Cyber attacks and high-profile data breaches are the biggest threat to business in 2016, according to a survey of 500 companies from around the world.
A whopping eighty-five per cent of risk experts polled by the Business Continuity Institute said they were concerned by the prospect of a cyber attack over the next 12 months, up from 82 per cent last year.
The number of companies expressing fear over the potential loss of sensitive data has also increased from 74 per cent to 80 per cent.
Cyber crime came out ahead of terrorist attacks, excessive red tape, and skills shortages as a concern.
High-profile cyber attacks at Ashley Madison in the US, and TalkTalk and Carphone Warehouse in the UK have exposed the vulnerabilities of large companies to cyber crime. Dido Harding, chief executive of TalkTalk, said that the attack last October cost it £60m and 100,000 customers.
Large companies and banks said they were particularly vulnerable to a malicious attack.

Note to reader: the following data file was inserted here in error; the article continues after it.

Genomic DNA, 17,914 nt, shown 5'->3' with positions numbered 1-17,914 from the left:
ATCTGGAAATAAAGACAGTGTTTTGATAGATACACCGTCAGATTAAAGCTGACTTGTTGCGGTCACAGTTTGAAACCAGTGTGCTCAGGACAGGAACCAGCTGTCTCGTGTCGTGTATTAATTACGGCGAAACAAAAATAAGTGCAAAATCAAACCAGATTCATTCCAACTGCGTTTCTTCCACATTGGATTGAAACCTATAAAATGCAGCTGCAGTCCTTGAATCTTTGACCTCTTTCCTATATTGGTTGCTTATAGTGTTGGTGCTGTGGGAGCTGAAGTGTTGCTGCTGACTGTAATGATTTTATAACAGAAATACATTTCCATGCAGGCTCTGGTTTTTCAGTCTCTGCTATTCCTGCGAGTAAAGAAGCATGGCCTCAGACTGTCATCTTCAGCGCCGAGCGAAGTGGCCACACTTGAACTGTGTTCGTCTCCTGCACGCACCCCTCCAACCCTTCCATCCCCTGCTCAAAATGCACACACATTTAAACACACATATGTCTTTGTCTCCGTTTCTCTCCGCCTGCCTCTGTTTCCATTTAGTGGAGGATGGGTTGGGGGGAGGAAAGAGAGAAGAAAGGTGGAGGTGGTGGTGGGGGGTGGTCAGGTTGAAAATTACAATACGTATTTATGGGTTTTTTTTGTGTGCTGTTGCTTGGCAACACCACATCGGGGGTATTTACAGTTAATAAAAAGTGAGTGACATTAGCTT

Despite this, only one in three firms is planning to increase their investment in protecting themselves against a cyber attack this year. Howard Kerr, chief executive of the BSI, said, “businesses are still not fully utilising the information available them to identify and remedy weaknesses.”
A government-commissioned survey by PwC last year found nine in 10 large companies in the UK had suffered a security breach at some point in the previous 12 months. The average cost of dealing with each incident has more than doubled since 2014 to £1.5m-£3m for large employers, and up to £300,000 for small firms.